Jürgen was an innovator and visionary: during my fifteen years working with him, Tafelberg Publishers introduced the first ISBNs, bar codes, laminated covers, perfect bound softcovers, mass market paperbacks, complex colour scanning and books sales to book clubs. He welcomed the fax machine and the first PC – undaunted when knocked back by the Board in 1980, he returned in 1981 with the same proposal and was rewarded with permission to introduce one personal computer in the Production Department.
Jürgen negotiated complex co-productions with British and European publishers like Dorling Kindersley, Marshall Cavendish and Nord-Sud Verlag. He set up and attended the Frankfurt Book Fair every year. He pioneered offshore printing, championing the Singaporean companies, Tien Wah Press and Singapore National Printers. In Cape Town, he commanded huge respect from Nasionale Boekdrukkery, Unifoto, Hirt & Carter and Syreline Process – spurning Christmas presents in preference for good service.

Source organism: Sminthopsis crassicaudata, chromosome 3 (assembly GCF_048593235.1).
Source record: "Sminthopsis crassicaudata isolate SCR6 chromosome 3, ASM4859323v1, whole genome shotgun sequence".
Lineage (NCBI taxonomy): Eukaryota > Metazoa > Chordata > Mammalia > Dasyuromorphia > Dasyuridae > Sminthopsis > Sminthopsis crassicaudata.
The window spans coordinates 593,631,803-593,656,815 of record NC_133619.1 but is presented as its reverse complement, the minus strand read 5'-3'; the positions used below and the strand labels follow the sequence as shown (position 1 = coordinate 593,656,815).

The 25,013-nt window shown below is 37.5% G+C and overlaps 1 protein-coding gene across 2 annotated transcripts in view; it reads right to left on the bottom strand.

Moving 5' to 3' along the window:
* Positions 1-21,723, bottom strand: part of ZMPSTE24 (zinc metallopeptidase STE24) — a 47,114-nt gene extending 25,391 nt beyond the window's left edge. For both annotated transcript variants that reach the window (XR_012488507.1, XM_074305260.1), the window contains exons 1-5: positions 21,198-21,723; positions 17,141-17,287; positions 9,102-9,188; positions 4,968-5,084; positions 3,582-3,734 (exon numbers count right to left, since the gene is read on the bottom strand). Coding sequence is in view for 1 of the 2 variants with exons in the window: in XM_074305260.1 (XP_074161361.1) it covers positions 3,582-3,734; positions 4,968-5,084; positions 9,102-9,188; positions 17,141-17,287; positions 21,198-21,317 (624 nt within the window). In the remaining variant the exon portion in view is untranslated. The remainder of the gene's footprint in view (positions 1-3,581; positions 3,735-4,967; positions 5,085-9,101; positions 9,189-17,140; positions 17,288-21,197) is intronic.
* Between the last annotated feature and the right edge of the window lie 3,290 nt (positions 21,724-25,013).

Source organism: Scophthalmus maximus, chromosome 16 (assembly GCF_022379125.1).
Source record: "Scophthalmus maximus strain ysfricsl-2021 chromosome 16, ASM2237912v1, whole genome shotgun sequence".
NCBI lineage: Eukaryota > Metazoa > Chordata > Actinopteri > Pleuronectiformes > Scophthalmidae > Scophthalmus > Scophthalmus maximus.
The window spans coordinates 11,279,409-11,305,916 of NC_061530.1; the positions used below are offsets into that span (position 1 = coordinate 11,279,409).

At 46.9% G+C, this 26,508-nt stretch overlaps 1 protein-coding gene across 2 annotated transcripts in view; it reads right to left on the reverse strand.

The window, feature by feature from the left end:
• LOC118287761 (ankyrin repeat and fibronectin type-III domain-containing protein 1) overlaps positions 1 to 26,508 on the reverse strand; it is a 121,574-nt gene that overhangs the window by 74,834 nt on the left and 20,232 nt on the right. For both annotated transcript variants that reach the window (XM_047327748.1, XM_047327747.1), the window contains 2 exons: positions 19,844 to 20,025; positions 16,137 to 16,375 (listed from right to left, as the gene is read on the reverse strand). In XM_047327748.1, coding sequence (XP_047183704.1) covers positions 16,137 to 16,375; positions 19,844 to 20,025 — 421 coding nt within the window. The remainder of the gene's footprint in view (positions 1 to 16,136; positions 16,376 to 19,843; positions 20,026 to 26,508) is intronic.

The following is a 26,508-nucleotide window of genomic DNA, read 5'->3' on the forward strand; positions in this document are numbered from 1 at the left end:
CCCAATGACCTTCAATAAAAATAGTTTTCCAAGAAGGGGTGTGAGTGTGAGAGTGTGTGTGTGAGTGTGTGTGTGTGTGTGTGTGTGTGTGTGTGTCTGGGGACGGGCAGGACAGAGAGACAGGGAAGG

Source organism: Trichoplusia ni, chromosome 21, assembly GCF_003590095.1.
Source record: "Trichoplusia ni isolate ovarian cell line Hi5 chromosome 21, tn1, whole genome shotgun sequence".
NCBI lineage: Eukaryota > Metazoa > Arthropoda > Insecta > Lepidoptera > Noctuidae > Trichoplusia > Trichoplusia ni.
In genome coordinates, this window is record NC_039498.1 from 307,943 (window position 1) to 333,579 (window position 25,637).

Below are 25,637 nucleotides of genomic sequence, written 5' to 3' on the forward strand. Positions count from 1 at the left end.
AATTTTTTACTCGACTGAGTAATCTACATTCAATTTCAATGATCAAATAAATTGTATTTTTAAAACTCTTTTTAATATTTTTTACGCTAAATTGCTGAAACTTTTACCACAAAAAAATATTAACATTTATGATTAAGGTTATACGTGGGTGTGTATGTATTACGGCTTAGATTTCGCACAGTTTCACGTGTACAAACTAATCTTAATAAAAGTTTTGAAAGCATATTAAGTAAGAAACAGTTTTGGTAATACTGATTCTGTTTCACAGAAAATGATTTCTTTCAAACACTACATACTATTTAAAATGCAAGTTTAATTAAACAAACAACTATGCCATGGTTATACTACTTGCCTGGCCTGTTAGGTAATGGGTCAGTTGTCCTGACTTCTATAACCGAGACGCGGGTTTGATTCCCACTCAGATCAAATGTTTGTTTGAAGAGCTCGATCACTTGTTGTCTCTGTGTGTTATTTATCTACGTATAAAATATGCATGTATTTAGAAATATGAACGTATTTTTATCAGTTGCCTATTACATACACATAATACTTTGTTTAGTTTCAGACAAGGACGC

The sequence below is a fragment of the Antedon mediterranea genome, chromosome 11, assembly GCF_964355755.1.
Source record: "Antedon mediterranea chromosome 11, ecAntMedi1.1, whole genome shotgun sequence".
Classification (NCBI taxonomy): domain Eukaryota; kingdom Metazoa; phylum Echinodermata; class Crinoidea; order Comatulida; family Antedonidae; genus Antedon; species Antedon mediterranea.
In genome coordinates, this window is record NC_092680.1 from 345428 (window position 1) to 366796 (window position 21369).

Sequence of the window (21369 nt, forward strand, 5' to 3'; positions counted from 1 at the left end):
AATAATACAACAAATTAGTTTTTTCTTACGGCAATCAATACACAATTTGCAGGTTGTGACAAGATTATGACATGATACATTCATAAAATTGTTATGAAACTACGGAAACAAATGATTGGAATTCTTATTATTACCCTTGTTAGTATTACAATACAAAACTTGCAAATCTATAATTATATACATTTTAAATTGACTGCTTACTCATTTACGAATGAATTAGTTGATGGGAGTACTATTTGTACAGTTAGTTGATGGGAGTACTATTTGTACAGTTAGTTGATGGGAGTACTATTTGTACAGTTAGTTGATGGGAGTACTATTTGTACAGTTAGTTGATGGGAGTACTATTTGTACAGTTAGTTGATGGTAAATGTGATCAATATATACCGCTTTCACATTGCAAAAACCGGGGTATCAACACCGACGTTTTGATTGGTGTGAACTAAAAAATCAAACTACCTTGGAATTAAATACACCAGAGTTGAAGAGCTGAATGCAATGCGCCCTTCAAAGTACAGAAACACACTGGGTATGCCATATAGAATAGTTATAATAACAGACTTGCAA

Jürgen developed a methodology to calculate meticulous costings – in his beautiful handwriting – for every new title, often frustrating Swanie, the Marketing Manager, who bridled against the high costs. Jürgen protected the company from taking the cheap and easy option, earning regular high profits and pleasing Danie Van Niekerk, the eminent CEO at the time.
What Jürgen did best was to spot talent – and to bring talented people together. Think of Marita van der Vyver and Jacqui Colley; Etienne van Heerden and Jochen Berger – in both cases Jürgen commissioned brilliant covers to match the equally brilliant writing. Jürgen worked with high calibre artists: Cora Coetzee, Niki Daly, Paul Emsley, Fiona Moodie, and Jan Vermeiren. He had a lifelong collaboration with Willem Jordaan, Gerhard Last, Herman Koch and Bent Bjornstad, all outstanding typographers, designers and calligraphers. He enjoyed working with young authors: Zirk van den Berg, Koos Kombuis, Etienne van Heerden, Daniel Hugo, Rianna Scheepers – to name just a few. He supported talent in other areas, employing Faldielah Booley, Nazli Jacobs and Nazley Murray at a time when working with people of colour was not common in South Africa.